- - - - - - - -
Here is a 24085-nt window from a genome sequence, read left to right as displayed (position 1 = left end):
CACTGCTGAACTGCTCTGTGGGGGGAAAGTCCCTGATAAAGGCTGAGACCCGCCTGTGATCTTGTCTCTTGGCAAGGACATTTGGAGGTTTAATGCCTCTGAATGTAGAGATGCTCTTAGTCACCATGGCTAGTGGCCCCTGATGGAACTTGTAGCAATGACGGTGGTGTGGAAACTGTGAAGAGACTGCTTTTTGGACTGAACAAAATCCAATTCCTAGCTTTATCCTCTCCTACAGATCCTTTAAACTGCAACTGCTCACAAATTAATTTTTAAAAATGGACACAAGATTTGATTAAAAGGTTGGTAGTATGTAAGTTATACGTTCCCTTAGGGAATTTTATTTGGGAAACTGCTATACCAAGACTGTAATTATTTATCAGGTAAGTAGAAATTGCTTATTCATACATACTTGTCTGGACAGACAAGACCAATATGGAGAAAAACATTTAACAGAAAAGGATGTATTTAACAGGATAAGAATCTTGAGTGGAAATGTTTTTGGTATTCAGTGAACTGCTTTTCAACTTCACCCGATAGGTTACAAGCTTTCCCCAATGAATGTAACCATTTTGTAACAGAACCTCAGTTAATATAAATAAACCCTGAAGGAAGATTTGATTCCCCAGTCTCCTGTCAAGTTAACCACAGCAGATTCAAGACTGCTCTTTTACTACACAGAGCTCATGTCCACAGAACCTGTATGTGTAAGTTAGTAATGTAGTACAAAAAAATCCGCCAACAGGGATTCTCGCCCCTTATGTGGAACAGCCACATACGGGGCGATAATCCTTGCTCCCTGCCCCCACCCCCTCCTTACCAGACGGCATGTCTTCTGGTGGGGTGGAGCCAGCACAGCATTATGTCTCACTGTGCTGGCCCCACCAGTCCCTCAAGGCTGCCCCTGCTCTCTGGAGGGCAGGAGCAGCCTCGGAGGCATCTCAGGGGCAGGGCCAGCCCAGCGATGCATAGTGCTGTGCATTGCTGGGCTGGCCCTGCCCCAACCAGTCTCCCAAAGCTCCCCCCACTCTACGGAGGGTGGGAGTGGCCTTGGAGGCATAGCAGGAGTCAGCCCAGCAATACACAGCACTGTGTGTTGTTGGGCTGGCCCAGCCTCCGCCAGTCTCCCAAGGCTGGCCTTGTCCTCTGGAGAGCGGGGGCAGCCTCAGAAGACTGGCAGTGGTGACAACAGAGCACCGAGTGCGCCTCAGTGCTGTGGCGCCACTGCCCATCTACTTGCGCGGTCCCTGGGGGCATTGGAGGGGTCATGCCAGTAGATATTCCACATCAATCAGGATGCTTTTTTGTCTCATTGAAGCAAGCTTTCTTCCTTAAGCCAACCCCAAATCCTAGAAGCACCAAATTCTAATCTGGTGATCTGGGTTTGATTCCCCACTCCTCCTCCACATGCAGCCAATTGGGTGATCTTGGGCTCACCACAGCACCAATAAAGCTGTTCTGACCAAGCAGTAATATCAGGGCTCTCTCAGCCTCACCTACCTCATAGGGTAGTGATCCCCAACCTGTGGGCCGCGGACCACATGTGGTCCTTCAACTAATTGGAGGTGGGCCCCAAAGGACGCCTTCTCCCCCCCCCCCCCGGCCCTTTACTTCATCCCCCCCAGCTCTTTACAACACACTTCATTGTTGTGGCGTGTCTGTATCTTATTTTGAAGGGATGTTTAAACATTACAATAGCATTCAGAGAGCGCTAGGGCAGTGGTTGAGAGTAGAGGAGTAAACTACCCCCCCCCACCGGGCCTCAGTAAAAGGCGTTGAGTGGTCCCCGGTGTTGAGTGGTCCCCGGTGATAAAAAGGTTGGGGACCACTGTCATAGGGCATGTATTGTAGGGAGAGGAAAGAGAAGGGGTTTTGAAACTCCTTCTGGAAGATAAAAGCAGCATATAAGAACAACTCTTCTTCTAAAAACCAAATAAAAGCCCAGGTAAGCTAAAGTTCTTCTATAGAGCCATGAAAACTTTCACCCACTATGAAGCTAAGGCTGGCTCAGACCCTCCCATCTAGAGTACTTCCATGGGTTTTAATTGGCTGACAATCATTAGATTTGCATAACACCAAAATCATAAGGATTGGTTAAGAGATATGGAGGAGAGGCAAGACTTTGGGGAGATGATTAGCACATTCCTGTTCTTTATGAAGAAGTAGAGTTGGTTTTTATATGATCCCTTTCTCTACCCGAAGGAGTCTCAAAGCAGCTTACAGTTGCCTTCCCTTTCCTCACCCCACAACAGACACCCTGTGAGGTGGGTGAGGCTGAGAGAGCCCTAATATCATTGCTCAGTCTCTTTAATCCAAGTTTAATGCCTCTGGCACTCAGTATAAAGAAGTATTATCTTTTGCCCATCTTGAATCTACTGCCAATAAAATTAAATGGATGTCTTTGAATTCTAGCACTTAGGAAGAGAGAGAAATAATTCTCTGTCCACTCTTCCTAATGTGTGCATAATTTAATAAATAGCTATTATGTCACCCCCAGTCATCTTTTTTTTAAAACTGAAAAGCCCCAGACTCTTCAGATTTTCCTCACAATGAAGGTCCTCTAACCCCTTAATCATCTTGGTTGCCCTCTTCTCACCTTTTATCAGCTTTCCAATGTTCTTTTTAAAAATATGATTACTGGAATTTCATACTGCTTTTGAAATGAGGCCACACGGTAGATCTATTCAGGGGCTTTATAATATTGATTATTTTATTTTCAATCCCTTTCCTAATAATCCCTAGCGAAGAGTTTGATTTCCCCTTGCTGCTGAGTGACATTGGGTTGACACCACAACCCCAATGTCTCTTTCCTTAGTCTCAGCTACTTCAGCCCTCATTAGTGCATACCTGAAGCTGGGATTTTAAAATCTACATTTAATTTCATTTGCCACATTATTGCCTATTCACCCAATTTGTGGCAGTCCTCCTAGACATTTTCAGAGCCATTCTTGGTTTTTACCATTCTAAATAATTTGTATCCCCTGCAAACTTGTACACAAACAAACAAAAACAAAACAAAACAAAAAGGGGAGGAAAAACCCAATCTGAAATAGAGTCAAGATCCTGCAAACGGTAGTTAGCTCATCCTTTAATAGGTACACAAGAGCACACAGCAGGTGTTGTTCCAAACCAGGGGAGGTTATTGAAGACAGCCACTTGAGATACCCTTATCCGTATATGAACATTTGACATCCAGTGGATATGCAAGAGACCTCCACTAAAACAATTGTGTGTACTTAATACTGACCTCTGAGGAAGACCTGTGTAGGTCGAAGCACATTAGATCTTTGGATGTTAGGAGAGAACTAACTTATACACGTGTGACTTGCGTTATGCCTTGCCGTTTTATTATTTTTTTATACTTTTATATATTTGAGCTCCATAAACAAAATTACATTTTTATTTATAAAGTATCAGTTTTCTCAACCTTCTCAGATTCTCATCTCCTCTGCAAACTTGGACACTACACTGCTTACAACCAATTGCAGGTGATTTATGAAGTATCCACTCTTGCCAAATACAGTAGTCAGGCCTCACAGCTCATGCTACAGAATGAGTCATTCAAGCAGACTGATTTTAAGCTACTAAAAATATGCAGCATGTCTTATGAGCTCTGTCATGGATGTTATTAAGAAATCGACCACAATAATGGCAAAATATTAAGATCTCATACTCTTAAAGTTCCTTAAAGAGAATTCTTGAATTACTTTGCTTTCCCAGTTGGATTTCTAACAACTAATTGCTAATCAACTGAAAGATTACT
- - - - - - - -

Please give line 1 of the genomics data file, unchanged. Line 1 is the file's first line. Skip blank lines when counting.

Here is a 24085-nt window from a genome sequence, read left to right as displayed (position 1 = left end):